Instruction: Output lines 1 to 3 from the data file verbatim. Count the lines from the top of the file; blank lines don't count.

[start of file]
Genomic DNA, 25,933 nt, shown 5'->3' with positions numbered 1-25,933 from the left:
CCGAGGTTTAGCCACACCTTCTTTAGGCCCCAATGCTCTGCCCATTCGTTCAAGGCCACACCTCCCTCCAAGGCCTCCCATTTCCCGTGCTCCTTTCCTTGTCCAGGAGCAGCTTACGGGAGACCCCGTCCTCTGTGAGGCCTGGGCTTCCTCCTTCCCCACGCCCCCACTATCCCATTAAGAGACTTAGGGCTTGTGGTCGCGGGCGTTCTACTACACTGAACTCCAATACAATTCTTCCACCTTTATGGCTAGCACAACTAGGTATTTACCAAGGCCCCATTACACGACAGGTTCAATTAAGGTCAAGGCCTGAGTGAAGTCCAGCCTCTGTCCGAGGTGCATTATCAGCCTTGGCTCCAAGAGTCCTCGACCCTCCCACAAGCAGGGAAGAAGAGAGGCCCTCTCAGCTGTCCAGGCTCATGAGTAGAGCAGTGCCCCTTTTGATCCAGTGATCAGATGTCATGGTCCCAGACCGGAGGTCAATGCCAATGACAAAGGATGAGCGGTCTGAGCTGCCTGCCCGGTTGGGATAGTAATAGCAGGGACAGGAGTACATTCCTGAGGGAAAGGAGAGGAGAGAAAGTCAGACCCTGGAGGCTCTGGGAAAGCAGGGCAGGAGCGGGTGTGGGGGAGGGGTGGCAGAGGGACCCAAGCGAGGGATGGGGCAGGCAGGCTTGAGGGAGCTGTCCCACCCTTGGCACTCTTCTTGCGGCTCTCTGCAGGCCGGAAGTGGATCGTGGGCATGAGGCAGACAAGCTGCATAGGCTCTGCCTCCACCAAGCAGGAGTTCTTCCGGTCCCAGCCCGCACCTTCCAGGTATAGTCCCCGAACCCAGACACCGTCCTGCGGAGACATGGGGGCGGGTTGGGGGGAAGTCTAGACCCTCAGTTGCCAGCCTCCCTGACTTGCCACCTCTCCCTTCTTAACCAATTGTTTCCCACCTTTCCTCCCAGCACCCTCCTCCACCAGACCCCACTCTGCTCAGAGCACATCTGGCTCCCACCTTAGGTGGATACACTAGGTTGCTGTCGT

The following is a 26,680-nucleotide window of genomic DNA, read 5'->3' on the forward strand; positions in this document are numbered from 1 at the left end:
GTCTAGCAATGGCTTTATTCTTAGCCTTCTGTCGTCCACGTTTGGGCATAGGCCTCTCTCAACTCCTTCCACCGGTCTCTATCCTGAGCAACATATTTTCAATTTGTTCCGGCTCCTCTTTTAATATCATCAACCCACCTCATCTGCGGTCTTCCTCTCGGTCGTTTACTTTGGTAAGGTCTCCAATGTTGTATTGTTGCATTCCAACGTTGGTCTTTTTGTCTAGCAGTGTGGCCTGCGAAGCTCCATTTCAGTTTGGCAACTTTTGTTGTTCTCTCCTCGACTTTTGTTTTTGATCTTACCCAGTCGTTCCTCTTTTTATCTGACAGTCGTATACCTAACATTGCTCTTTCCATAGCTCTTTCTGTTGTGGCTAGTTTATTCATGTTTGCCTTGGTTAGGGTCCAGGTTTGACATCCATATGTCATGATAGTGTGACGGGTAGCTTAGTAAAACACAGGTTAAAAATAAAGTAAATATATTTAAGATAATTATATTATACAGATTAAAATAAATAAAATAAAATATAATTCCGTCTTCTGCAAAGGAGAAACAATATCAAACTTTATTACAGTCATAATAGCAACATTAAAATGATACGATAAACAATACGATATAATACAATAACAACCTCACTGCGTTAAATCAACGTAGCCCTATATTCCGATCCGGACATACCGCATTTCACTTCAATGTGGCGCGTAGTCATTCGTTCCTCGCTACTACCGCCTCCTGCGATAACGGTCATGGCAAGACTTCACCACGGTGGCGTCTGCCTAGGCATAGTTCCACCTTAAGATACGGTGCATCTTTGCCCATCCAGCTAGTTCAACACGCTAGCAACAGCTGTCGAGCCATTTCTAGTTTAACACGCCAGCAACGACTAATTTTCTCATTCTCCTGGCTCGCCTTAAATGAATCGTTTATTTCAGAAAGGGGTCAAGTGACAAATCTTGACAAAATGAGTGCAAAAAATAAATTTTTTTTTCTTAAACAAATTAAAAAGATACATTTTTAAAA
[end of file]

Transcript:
Genomic DNA, 25,933 nt, shown 5'->3' with positions numbered 1-25,933 from the left:
CCGAGGTTTAGCCACACCTTCTTTAGGCCCCAATGCTCTGCCCATTCGTTCAAGGCCACACCTCCCTCCAAGGCCTCCCATTTCCCGTGCTCCTTTCCTTGTCCAGGAGCAGCTTACGGGAGACCCCGTCCTCTGTGAGGCCTGGGCTTCCTCCTTCCCCACGCCCCCACTATCCCATTAAGAGACTTAGGGCTTGTGGTCGCGGGCGTTCTACTACACTGAACTCCAATACAATTCTTCCACCTTTATGGCTAGCACAACTAGGTATTTACCAAGGCCCCATTACACGACAGGTTCAATTAAGGTCAAGGCCTGAGTGAAGTCCAGCCTCTGTCCGAGGTGCATTATCAGCCTTGGCTCCAAGAGTCCTCGACCCTCCCACAAGCAGGGAAGAAGAGAGGCCCTCTCAGCTGTCCAGGCTCATGAGTAGAGCAGTGCCCCTTTTGATCCAGTGATCAGATGTCATGGTCCCAGACCGGAGGTCAATGCCAATGACAAAGGATGAGCGGTCTGAGCTGCCTGCCCGGTTGGGATAGTAATAGCAGGGACAGGAGTACATTCCTGAGGGAAAGGAGAGGAGAGAAAGTCAGACCCTGGAGGCTCTGGGAAAGCAGGGCAGGAGCGGGTGTGGGGGAGGGGTGGCAGAGGGACCCAAGCGAGGGATGGGGCAGGCAGGCTTGAGGGAGCTGTCCCACCCTTGGCACTCTTCTTGCGGCTCTCTGCAGGCCGGAAGTGGATCGTGGGCATGAGGCAGACAAGCTGCATAGGCTCTGCCTCCACCAAGCAGGAGTTCTTCCGGTCCCAGCCCGCACCTTCCAGGTATAGTCCCCGAACCCAGACACCGTCCTGCGGAGACATGGGGGCGGGTTGGGGGGAAGTCTAGACCCTCAGTTGCCAGCCTCCCTGACTTGCCACCTCTCCCTTCTTAACCAATTGTTTCCCACCTTTCCTCCCAGCACCCTCCTCCACCAGACCCCACTCTGCTCAGAGCACATCTGGCTCCCACCTTAGGTGGATACACTAGGTTGCTGTCGT

The following is a 26,680-nucleotide window of genomic DNA, read 5'->3' on the forward strand; positions in this document are numbered from 1 at the left end: